There's a lot about Joan-Marc that his second wife doesn't know--and that he now sets out to tell her, come what may. He begins with his disastrous first marriage to an American named Helen, and the vacation they took in a last-ditch attempt to save their relationship. From there Joan-Marc unfurls the story of his life, from early memories of adolescence to a reckoning with mortality in his forties: friendships he abandoned, women he wronged, the wide swathe he cut across polite society in Madrid and Barcelona. Joan-Marc may be the kind of man we love to hate, yet his caustic wit, nostalgia, and self-pity are ultimately as winning as they are devastating.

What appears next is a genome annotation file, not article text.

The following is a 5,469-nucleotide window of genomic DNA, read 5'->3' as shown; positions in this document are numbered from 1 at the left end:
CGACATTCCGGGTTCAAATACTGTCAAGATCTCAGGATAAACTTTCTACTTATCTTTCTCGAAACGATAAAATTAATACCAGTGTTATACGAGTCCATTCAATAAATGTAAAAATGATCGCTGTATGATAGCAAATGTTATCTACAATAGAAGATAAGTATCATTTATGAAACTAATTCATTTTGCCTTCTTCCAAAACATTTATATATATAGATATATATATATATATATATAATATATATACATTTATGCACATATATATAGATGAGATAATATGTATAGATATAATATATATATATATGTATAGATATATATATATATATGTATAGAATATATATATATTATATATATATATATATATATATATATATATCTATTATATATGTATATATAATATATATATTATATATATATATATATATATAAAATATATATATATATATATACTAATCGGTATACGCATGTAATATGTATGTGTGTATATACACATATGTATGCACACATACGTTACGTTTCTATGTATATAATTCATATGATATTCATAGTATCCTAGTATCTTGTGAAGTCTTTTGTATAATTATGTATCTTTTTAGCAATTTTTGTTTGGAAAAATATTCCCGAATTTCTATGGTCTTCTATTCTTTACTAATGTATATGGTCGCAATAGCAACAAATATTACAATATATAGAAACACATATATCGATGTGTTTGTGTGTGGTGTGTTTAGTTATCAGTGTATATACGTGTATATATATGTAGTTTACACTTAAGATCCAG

Here is an audacious new voice, an unapologetic portrait of an antihero navigating the perilous shoals of modern life--a man struggling with long-held illusions about the inexorable forward march of time.